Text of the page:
//web.AllowUnsafeUpdates = true;         // Shouldn't need this with the validateformDigest
                  try
                  {                      target.File.CheckOut();
                      SPFile filet = web.GetFile(target.Url);
                      filet.Item["Name"] = newName;     // newName is the new name of the file                               
                                            
                      target.Update();                                            
                   }
                   catch (Exception ex)
                   {
                       web.AllowUnsafeUpdates = false;
                       target.File.UndoCheckOut();
                       ShowErrorMessage("Error validating document: " + ex.Message);  // Deal with error
                       return;
                   }
                   target.File.CheckIn("", SPCheckinType.MajorCheckIn);  // Make major version
                                           
                   web.Update();
                   web.AllowUnsafeUpdates = false;

              } 

            catch (Exception ex)
            {
                ShowErrorMessage("Error: " + ex.Message);  //Deal with error
                //throw;
            }
            finally
            {
                web.AllowUnsafeUpdates = false;
            }

        }
    }

Friday, 19 October 2012

SharePoint workflow - Delay activity never ends, workflow waits forever.

Developing Sharepoint workflows using the Windows Workflow Foundation and Visual Studio can be pretty painful. 

By far the most painful part I have come across is the dreaded delay activity never waking up problem. This occurs when you place a delayActivity object in your workflow in order to wait for something to happen (for example in a while loop).  This is pretty fundamental stuff in a workflow, so you would expect this to be a basic requiredment, but for some reason SharePoint has a HUGE flaw in this department: when you are developing your workflows, they seem to get stuck in the delay and never wake up!


A WWF DelayActivity in a while loop


Workflow history - it never wakes up after delay :(


After much head scratching, I have found a solution.  The delayActivity passes control to the SharePoint Services Timer (OWSTIMER.EXE), and this gets confused if you redeploy the wrokflow.

To fix, follow these instructions.

First run this command on your farm:
stsadm -o setproperty -pn job-workflow -pv "Every 5 minutes between 0 and 59" -url http://yoursite
(http://technet.microsoft.com/en-us/library/cc424946%28v=office.12%29.aspx)

(note apparently doesn’t like being anything but 5 minutes! )

I rebooted my dev box after this but this is probably not required.


The key part is that now provided I restart the Microsoft Sharepoint Timer service between deploys, it actually completes a delay!  So remember to recycle the "Sharepoint 2010 Timer" service before you depoly a new version of the workflow to the farm.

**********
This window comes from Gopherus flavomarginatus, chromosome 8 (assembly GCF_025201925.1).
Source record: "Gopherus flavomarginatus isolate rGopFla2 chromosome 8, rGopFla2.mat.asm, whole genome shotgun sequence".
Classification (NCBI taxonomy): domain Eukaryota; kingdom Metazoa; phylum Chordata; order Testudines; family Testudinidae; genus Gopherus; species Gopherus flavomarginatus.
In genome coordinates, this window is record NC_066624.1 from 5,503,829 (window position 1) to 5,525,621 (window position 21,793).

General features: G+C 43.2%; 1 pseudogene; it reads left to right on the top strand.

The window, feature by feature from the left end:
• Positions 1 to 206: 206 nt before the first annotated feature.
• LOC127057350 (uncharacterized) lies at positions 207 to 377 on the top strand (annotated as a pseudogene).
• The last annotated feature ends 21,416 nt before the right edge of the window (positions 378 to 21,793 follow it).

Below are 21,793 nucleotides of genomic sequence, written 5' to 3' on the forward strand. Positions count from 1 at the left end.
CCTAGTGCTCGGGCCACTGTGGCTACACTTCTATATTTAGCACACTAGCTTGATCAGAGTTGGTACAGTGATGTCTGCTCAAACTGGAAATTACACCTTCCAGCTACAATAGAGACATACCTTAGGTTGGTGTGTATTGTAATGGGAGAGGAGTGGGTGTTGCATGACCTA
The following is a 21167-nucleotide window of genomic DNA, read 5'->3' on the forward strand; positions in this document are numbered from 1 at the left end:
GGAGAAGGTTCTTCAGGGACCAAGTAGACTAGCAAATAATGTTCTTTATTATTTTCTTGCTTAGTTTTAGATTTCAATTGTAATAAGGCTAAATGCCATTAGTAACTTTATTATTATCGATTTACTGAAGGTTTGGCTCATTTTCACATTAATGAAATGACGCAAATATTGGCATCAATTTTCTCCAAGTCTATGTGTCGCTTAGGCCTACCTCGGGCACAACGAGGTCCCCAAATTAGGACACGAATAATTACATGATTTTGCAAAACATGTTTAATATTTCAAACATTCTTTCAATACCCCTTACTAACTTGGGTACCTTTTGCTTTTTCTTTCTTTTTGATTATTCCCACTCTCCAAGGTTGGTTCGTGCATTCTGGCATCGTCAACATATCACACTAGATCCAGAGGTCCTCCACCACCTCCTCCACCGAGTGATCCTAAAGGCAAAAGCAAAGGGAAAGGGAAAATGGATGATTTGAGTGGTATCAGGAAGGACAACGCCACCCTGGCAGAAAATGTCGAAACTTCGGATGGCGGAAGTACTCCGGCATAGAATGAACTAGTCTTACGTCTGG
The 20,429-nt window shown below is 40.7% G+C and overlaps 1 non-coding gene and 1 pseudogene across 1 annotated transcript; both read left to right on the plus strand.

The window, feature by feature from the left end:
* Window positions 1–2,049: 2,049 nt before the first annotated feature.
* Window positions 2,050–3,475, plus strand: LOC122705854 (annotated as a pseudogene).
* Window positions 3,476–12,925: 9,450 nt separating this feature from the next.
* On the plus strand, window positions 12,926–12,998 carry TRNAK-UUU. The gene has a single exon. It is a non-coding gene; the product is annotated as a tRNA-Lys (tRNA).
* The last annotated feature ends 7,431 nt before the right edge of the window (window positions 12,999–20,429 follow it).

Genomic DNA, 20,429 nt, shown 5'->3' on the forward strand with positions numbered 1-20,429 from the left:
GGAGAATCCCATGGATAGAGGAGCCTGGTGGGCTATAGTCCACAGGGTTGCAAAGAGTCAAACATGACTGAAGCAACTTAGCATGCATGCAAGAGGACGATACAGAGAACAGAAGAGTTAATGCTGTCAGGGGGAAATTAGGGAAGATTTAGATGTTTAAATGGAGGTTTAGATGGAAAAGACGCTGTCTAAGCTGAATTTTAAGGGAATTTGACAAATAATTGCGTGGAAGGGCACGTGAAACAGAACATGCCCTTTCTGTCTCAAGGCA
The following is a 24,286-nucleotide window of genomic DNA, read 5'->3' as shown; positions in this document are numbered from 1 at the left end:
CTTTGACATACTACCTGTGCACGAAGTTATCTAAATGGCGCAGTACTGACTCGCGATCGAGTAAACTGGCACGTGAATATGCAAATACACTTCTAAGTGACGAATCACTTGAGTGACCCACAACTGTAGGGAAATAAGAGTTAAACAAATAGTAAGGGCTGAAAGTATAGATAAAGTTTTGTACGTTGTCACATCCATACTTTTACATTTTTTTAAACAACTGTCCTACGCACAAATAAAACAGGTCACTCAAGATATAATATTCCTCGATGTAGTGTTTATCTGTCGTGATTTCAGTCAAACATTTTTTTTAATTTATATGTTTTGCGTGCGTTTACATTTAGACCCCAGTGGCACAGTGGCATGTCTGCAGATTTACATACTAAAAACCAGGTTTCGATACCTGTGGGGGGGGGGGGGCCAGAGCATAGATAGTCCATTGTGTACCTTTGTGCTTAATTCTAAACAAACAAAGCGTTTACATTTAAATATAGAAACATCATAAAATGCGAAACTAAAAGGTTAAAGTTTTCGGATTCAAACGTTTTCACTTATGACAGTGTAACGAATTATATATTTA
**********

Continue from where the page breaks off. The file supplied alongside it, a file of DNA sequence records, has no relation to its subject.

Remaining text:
OWSTIMER service


Note that this was supposedly a bug fixed in 2007 that is back in 2010.  See this hotfix for 2007 systems: http://www.microsoft.com/en-us/download/details.aspx?id=21066



To debug any code that runs after a delay, you have to attach Visual Studio to the timer service (owstimer.exe), not the w3w process.  I do this by switching off "auto retract after debugging" in the "Sharepoint" page of the project's properties file and manually attaching to the OWSTIMER.EXE process.

Friday, 8 June 2012

Unexpected Error when deploying web part pages using Visual Studio solution

It is good practice to wrap any Sharepoint web part pages you develop in a feature, and deploy them as a solution using Visual Studio. There are many walkthroughs on how to do this on the net, including this excellent Microsoft effort so I won't go into the details here.

If you follow this technique, the basic steps to developing a deployable feature are:
  1. Make your web part page in the Sharepoint front end or Sharepoint designer 
  2. Once development complete, export the page to a site solution file 
  3. Copy the appropriate section to your Sharepoint deployment soluting project
At this point you will end up with something like this:



Note that my solution includes much more than just a web part page - it also has a masterpage, many images, CSS and javascript/jQuery - in other words all the things you need to make a nice custom web part page all in one deployable feature.

So everything is fine, but then you deploy the solution, and ARGHH! it throws an error! Worse, it throws an "Unexpected Error". This is the least useful error message you can imagine. So whats the solution?

Well after going through all the XML for my features I found the following:

The highlighted line is:






This is the ID of the web part file WHEN IT WAS EXPORTED.

When you deploy this solution to a site, the ID of the file is whatever the next ID available (it's basically an incremental integer). Therefore by leaving in this piece of declarative XML, we are attempting to force the file to use this ID. This is what is causing the "Unexpected error" on deployment.

Simply comment out this line and your solution will deploy.